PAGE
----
A Tree Grows in Brooklyn (1945) – Film Review
Director: Elia Kazan
Cast: Dorothy McGuire, Joan Blondell, James Dunn
by Sarah Morgan
In 2010, A Tree Grows in Brooklyn was selected for preservation in the United States National Film Registry by the Library of Congress as being “culturally, historically, or aesthetically significant”.
After reading the synopsis, I was a little sceptical about its supposed merits – it sounded a little too sickly sweet– but I can confirm that it deserves all the plaudits it’s received since it was released in cinemas in 1945.
“Unexpected and heartbreaking”
At the centre of the story is Francie Nolan, a bright young girl who spends her spare time either working her way through the local library’s books in alphabetical order, or helping her mother Katie make ends meet by selling scrap metal with her younger brother Neely.
Their father Johnny is a singing waiter and work is often scarce. Although he loves his family, he’s also an alcoholic who, it’s suggested, drinks his wages.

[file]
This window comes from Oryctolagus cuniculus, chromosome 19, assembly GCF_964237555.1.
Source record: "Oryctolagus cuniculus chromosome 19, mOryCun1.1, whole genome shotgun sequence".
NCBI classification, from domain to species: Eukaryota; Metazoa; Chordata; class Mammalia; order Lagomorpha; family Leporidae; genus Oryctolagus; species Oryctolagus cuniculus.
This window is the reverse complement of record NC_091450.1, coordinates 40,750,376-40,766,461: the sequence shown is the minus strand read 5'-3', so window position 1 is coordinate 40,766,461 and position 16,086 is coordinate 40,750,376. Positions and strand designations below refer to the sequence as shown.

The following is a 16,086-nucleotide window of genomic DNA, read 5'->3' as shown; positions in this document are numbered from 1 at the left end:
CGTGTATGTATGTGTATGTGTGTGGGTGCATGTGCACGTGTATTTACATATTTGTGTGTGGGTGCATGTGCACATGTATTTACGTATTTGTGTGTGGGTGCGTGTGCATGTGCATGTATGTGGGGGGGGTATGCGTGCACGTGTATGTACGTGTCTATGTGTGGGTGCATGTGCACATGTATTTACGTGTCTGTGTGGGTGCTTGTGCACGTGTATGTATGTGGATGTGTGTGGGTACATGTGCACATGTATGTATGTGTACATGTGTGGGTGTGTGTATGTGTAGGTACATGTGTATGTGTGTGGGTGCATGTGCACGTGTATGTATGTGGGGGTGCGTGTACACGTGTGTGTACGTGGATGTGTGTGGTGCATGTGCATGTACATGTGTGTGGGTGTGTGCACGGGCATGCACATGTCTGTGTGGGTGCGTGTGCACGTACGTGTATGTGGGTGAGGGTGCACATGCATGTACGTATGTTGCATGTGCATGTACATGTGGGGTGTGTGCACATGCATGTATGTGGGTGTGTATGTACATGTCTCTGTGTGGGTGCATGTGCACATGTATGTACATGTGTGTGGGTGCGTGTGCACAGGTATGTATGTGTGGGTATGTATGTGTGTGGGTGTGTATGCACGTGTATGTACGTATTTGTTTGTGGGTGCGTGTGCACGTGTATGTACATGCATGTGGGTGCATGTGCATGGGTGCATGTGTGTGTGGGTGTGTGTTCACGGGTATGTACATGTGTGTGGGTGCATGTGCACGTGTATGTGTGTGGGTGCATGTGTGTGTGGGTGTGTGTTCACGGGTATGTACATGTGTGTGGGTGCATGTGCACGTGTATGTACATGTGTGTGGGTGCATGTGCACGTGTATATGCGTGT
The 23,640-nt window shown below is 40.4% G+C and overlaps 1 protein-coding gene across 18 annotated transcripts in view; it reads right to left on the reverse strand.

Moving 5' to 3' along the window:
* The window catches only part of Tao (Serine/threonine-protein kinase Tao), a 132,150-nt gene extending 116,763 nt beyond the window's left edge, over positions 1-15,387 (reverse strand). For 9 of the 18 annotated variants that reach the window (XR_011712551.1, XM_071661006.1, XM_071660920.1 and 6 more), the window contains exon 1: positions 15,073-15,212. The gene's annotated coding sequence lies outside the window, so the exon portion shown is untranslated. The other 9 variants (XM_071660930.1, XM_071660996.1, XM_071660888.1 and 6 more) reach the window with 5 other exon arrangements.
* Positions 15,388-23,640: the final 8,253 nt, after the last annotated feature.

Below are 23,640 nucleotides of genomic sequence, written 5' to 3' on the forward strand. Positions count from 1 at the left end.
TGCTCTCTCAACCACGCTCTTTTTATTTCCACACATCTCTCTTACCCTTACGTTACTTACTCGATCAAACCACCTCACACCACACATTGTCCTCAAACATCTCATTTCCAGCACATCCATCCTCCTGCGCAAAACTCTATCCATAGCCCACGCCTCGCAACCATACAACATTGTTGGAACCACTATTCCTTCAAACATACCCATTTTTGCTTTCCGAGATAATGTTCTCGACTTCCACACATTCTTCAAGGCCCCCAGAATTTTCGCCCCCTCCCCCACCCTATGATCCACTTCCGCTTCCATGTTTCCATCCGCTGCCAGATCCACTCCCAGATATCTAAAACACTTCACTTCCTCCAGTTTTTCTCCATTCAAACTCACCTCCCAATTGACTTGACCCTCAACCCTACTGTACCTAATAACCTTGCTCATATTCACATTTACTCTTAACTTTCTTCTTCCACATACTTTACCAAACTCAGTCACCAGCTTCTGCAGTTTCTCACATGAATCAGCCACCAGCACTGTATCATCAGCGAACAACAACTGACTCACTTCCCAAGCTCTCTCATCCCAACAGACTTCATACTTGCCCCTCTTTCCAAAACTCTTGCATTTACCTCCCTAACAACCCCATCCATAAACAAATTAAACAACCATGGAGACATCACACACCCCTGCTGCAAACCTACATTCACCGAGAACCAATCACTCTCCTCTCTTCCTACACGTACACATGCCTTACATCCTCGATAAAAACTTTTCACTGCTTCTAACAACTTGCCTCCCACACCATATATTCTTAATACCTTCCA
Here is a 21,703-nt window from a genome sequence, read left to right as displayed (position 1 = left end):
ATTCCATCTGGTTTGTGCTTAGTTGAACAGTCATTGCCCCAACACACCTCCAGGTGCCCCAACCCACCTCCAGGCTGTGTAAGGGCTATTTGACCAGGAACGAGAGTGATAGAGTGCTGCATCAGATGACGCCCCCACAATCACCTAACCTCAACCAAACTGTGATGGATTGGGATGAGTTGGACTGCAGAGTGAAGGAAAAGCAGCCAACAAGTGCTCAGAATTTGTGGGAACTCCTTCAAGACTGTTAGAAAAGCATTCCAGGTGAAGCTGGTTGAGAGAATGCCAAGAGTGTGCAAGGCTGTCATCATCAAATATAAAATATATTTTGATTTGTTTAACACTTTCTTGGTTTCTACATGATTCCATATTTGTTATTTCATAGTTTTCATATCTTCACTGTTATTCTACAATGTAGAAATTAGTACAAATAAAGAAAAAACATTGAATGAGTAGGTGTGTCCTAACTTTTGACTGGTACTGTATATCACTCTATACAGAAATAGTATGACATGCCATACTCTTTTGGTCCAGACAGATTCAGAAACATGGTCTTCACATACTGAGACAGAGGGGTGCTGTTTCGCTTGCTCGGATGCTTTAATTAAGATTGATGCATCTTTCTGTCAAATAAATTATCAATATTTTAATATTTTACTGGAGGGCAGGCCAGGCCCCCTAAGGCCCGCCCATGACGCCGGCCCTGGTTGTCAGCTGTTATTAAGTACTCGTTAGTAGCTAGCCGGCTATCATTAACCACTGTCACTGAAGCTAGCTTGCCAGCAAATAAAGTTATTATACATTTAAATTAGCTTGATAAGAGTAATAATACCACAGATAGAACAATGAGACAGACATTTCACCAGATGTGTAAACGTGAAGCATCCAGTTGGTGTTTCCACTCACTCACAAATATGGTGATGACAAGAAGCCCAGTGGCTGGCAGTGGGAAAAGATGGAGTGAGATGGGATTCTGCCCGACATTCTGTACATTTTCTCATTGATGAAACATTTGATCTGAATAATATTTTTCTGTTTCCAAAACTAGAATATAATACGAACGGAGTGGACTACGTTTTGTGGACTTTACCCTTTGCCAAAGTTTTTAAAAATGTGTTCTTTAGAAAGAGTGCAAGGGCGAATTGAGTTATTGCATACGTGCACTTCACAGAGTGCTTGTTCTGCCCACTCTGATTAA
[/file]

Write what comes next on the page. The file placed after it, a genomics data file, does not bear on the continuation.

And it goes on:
While Katie is keen to keep everybody’s feet on the ground –- perhaps because she has to shoulder the majority of the burden of keeping the wolf from the door – Johnny is a dreamer, always thinking up schemes. But he also recognises Francie’s academic talents and makes sure she attends the best school possible, even if it means bending a few rules.
However, when Katie discovers she is expecting a third child, matters take an unexpected and heartbreaking turn.
“Sense of hope”
Dorothy Maguire is perhaps the most recognisable member of the cast, playing Katie with dignity, but it’s Peggy Ann Garner, then just 13 years of age, who holds the entire tale together as Francie; why she didn’t go on to have an impressive career as an adult is a mystery because she’s mature beyond her years here.
It’s only fair to mention James Dunn too, who won an Oscar for his sparkling portrayal of Johnny, a caring father with a terrible weakness. Joan Blondell also shines in a small role as Katie’s sassy sister.
Expect tears aplenty, but have no fear – viewers are left with a sense of hope by the time the end titles roll.
Special features include a documentary about the making of the film, which has an archive interview with director Elia Kazan, as well as memories from Ted Donaldson, who played Neely and is the only surviving member of the cast.
‘A Tree Grown in Brooklyn’ is released on Blu-ray by Eureka, £19.99